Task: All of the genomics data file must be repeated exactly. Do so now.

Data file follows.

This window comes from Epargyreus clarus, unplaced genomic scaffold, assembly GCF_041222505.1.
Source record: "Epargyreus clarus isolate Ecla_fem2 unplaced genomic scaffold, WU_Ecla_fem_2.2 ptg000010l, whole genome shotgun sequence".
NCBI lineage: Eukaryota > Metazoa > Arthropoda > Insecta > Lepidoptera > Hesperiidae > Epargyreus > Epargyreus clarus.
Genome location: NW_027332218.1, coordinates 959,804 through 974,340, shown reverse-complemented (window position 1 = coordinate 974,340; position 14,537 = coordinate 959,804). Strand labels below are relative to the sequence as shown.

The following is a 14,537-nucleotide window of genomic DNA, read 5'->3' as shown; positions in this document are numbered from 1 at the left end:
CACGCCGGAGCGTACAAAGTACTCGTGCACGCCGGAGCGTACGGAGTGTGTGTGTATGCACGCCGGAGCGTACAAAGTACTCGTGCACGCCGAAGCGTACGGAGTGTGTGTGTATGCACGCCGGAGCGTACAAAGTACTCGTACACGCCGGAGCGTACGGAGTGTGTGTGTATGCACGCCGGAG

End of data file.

This window comes from Epargyreus clarus, unplaced genomic scaffold, assembly GCF_041222505.1.
Source record: "Epargyreus clarus isolate Ecla_fem2 unplaced genomic scaffold, WU_Ecla_fem_2.2 ptg000010l, whole genome shotgun sequence".
NCBI lineage: Eukaryota > Metazoa > Arthropoda > Insecta > Lepidoptera > Hesperiidae > Epargyreus > Epargyreus clarus.
Genome location: NW_027332218.1, coordinates 959,804 through 974,340, shown reverse-complemented (window position 1 = coordinate 974,340; position 14,537 = coordinate 959,804). Strand labels below are relative to the sequence as shown.

The following is a 14,537-nucleotide window of genomic DNA, read 5'->3' as shown; positions in this document are numbered from 1 at the left end:
CACGCCGGAGCGTACAAAGTACTCGTGCACGCCGGAGCGTACGGAGTGTGTGTGTATGCACGCCGGAGCGTACAAAGTACTCGTGCACGCCGAAGCGTACGGAGTGTGTGTGTATGCACGCCGGAGCGTACAAAGTACTCGTACACGCCGGAGCGTACGGAGTGTGTGTGTATGCACGCCGGAG